The IMDb summary of Robin Comisar’s latest short film reads simply: “A woman gets stuck in a Red Lobster commercial.” At the the recent Toronto International Film Festival screening of the short, aired prior to the world premiere of Brian Taylor’s Mom and Dad, Comisar commented that Red Lobster is not too happy about his film.
Intriguing enough. What is Great Choice all about?
Well, to speak a word is to divulge a spoiler, so I will be brief. Comisar’s seven minute film is a VHS-homage commercial about a shrimp deal at Red Lobster. Then, it is a Continue reading Great Choice (2017) Short Film Review (TIFF 2017)
Over recent years, a massive influx of refugees trying to cross the water boundary between Turkey and Greece has caused chaos for the Coast Guard. They pull in hundreds of people per day. But they cannot possibly take everyone.
Life on these waters are depicted as harrowing. People are separated from their families. People slip into the water and drown. And all the while the Coast Guard Continue reading 4.1 Miles (2016) Short Film Review
In Aleppo, Syria, air strikes are a daily occurrence. The city relies on a volunteer group called the White Helmets who act as first responders on the ground after these attacks.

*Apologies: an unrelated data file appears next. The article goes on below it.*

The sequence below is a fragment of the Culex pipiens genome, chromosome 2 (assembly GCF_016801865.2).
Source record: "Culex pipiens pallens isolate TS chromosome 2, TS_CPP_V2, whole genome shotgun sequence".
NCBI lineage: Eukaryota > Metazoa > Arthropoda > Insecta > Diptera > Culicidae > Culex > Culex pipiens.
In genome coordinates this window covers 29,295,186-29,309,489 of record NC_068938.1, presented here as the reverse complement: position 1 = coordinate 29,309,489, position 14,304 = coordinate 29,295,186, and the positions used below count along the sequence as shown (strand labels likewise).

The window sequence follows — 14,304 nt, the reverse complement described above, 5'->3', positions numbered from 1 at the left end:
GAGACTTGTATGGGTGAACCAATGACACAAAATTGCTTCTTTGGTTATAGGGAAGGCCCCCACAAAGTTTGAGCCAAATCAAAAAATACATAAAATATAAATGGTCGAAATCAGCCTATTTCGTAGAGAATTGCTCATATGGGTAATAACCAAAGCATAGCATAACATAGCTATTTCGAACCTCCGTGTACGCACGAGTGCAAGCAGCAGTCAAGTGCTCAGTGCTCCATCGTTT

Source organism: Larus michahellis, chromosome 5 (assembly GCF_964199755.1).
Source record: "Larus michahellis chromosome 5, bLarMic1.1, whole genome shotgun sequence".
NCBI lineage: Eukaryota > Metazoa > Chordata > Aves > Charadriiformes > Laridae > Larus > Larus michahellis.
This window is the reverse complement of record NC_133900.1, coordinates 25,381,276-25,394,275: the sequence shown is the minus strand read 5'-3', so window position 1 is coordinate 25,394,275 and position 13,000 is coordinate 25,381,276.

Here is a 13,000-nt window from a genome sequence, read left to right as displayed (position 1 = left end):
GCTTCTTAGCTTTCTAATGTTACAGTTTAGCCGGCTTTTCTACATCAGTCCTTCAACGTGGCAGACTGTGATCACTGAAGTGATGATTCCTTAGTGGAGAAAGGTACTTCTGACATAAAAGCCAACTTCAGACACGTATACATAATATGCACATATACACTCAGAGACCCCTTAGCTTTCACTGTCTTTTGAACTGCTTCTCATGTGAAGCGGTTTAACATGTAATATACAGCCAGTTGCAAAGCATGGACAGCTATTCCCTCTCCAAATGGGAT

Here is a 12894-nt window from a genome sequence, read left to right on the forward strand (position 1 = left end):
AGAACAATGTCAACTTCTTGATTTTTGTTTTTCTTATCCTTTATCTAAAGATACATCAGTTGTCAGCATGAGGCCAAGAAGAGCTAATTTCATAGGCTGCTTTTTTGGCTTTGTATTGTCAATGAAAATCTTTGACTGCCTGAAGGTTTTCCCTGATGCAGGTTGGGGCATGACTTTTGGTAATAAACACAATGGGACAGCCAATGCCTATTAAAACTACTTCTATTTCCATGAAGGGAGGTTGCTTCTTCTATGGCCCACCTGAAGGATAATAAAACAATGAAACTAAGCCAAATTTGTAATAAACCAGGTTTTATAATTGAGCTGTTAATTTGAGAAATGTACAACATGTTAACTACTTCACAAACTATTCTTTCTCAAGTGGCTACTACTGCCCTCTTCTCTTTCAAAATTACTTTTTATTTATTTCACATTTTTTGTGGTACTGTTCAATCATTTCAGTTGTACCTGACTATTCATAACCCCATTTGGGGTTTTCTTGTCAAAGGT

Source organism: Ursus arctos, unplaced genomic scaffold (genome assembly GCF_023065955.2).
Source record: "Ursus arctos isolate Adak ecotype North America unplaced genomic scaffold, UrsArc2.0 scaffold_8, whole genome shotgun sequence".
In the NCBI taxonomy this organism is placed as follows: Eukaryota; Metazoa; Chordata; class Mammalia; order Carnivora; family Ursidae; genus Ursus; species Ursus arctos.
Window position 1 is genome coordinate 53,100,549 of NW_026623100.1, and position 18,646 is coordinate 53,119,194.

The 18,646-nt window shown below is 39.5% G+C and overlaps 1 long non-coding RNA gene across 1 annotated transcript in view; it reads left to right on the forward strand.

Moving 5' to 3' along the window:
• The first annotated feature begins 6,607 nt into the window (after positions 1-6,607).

The Netflix original documentary short film The White Helmets follows members of this organization. Through a mix of Continue reading The White Helmets (2016) Short Film Review
Extremis, a documentary short film from Netflix, is the story of a hospital ICU. As much as the film paces and moves like a medical drama, it is distinctly and heart-wrenchingly real.
The film opens on a patient, breathing tube affixed, trying desperately just to communicate. The patient can’t write, nor make discernible letters in the air, and can barely point at letters on a sheet of paper. All the while the doctor is trying Continue reading Extremis (2016) Short Film Review
“How long can you live with memories?”
This is one of the first lines of Joe’s Violin, coming from the eponymous Joseph Feingold. It is an expression of his carefree attitude about donating one of his most prized possessions: a violin. What Joe’s Violin aims to do, however, is supplant that throwaway notion with the creation of new memories.
Joe’s story is one of Holocaust tragedy. At the age of 17, in eastern Poland, Feingold was taken by the Russians and put into a Siberian labor camp. Of the few things he had after his time in the camp his violin becomes, in retrospect, a Continue reading Joe’s Violin (2016) Short Film Review
The Academy Awards are this Sunday, and as such it is fitting to take a look at one of the more overlooked categories: Best Animated Short Film. While the favorite to win is clearly Piper, although the short film categories always have a chance to hold an upset, it still is warranted to put a spotlight on all five films.
Borrowed Time is perhaps the Continue reading 2017 Oscar Nominated Animated Shorts Breakdown Review
A woman named Elise (Jane Birkin) who lives by the train tracks with her pet bird, an irresponsible youth in a sports car, and a series of correspondences with an unseen train engineer are the backdrop of Switzerland’s La Femme et le TGV.
The film strikes a great tone of Continue reading La Femme et le TGV (2016) Short Film Review